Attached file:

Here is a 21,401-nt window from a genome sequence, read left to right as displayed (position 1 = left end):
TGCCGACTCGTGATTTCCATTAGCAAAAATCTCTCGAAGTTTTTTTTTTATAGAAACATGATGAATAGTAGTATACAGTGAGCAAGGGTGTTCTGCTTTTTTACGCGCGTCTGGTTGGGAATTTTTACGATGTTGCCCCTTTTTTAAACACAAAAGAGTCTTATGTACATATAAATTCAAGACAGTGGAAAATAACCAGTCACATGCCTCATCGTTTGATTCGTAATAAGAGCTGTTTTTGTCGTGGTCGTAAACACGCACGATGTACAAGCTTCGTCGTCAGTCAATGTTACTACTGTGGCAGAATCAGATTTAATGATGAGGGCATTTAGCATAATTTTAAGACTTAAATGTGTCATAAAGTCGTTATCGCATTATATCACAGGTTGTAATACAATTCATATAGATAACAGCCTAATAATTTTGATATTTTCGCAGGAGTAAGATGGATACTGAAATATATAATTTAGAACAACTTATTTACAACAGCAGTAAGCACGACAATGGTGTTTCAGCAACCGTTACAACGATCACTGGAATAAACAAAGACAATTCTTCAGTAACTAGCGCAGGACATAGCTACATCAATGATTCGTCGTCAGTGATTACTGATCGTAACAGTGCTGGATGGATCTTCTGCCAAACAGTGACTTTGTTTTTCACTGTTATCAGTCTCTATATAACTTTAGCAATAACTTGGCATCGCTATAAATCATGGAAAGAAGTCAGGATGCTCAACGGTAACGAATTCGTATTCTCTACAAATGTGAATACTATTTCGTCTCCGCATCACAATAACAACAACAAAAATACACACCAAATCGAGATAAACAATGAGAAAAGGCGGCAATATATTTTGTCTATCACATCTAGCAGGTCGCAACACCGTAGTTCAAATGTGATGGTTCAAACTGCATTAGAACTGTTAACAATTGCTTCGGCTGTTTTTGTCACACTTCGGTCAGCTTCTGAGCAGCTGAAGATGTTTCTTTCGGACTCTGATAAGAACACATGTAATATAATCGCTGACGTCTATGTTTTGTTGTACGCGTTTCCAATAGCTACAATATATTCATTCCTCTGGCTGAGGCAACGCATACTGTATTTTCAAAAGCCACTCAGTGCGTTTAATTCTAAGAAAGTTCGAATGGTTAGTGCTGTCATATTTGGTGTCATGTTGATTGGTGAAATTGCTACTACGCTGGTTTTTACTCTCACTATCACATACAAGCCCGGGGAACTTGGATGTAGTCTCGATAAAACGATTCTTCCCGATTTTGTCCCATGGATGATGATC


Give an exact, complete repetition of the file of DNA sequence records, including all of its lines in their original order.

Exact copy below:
Here is a 21,401-nt window from a genome sequence, read left to right as displayed (position 1 = left end):
TGCCGACTCGTGATTTCCATTAGCAAAAATCTCTCGAAGTTTTTTTTTTATAGAAACATGATGAATAGTAGTATACAGTGAGCAAGGGTGTTCTGCTTTTTTACGCGCGTCTGGTTGGGAATTTTTACGATGTTGCCCCTTTTTTAAACACAAAAGAGTCTTATGTACATATAAATTCAAGACAGTGGAAAATAACCAGTCACATGCCTCATCGTTTGATTCGTAATAAGAGCTGTTTTTGTCGTGGTCGTAAACACGCACGATGTACAAGCTTCGTCGTCAGTCAATGTTACTACTGTGGCAGAATCAGATTTAATGATGAGGGCATTTAGCATAATTTTAAGACTTAAATGTGTCATAAAGTCGTTATCGCATTATATCACAGGTTGTAATACAATTCATATAGATAACAGCCTAATAATTTTGATATTTTCGCAGGAGTAAGATGGATACTGAAATATATAATTTAGAACAACTTATTTACAACAGCAGTAAGCACGACAATGGTGTTTCAGCAACCGTTACAACGATCACTGGAATAAACAAAGACAATTCTTCAGTAACTAGCGCAGGACATAGCTACATCAATGATTCGTCGTCAGTGATTACTGATCGTAACAGTGCTGGATGGATCTTCTGCCAAACAGTGACTTTGTTTTTCACTGTTATCAGTCTCTATATAACTTTAGCAATAACTTGGCATCGCTATAAATCATGGAAAGAAGTCAGGATGCTCAACGGTAACGAATTCGTATTCTCTACAAATGTGAATACTATTTCGTCTCCGCATCACAATAACAACAACAAAAATACACACCAAATCGAGATAAACAATGAGAAAAGGCGGCAATATATTTTGTCTATCACATCTAGCAGGTCGCAACACCGTAGTTCAAATGTGATGGTTCAAACTGCATTAGAACTGTTAACAATTGCTTCGGCTGTTTTTGTCACACTTCGGTCAGCTTCTGAGCAGCTGAAGATGTTTCTTTCGGACTCTGATAAGAACACATGTAATATAATCGCTGACGTCTATGTTTTGTTGTACGCGTTTCCAATAGCTACAATATATTCATTCCTCTGGCTGAGGCAACGCATACTGTATTTTCAAAAGCCACTCAGTGCGTTTAATTCTAAGAAAGTTCGAATGGTTAGTGCTGTCATATTTGGTGTCATGTTGATTGGTGAAATTGCTACTACGCTGGTTTTTACTCTCACTATCACATACAAGCCCGGGGAACTTGGATGTAGTCTCGATAAAACGATTCTTCCCGATTTTGTCCCATGGATGATGATC